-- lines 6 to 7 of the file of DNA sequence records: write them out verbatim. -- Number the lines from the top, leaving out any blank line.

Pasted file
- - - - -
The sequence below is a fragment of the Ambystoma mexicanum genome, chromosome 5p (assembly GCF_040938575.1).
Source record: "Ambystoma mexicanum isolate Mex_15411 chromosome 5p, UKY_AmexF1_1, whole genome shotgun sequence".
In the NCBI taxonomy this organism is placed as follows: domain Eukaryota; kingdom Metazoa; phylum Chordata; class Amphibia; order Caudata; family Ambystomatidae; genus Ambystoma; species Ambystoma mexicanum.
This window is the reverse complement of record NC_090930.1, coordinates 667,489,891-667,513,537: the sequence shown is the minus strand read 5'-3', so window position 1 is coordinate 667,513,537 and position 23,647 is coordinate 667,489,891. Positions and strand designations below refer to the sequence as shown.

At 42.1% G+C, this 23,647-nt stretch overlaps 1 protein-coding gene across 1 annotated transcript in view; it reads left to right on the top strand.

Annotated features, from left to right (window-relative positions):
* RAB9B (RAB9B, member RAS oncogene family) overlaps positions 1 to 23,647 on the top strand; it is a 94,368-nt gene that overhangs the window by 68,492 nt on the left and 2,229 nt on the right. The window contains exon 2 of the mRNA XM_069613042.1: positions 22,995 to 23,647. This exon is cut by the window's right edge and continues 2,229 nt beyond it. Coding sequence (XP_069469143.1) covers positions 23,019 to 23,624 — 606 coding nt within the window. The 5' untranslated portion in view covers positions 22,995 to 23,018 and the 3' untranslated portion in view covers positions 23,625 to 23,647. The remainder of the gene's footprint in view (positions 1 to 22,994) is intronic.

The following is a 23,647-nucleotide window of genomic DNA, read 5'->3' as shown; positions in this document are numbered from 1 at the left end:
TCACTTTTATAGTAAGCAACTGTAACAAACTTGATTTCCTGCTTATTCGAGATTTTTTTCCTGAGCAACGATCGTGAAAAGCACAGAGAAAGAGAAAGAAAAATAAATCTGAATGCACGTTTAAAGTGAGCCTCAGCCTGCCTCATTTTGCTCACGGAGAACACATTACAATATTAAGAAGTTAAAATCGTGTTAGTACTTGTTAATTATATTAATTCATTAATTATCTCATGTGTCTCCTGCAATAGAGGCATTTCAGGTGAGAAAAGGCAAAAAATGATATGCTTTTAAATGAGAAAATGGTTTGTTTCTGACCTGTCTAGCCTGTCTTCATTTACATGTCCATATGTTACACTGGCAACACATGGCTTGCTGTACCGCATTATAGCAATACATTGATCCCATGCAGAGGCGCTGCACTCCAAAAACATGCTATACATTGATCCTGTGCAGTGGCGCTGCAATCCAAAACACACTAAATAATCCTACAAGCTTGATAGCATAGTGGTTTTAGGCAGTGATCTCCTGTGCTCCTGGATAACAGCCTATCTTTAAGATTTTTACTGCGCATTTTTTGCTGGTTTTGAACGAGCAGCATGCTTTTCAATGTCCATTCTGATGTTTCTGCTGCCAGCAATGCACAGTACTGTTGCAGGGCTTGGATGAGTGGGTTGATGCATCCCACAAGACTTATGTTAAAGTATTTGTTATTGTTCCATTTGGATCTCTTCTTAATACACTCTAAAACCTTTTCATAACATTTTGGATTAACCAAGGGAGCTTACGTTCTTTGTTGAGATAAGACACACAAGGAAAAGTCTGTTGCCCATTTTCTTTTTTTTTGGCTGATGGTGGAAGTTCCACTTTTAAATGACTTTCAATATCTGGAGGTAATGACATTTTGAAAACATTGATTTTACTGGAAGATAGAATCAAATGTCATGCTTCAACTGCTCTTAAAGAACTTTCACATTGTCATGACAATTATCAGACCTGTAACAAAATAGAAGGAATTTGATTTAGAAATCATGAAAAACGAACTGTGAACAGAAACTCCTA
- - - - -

Annotated features, from left to right (window-relative positions):
* RAB9B (RAB9B, member RAS oncogene family) overlaps positions 1 to 23,647 on the top strand; it is a 94,368-nt gene that overhangs the window by 68,492 nt on the left and 2,229 nt on the right. The window contains exon 2 of the mRNA XM_069613042.1: positions 22,995 to 23,647. This exon is cut by the window's right edge and continues 2,229 nt beyond it. Coding sequence (XP_069469143.1) covers positions 23,019 to 23,624 — 606 coding nt within the window. The 5' untranslated portion in view covers positions 22,995 to 23,018 and the 3' untranslated portion in view covers positions 23,625 to 23,647. The remainder of the gene's footprint in view (positions 1 to 22,994) is intronic.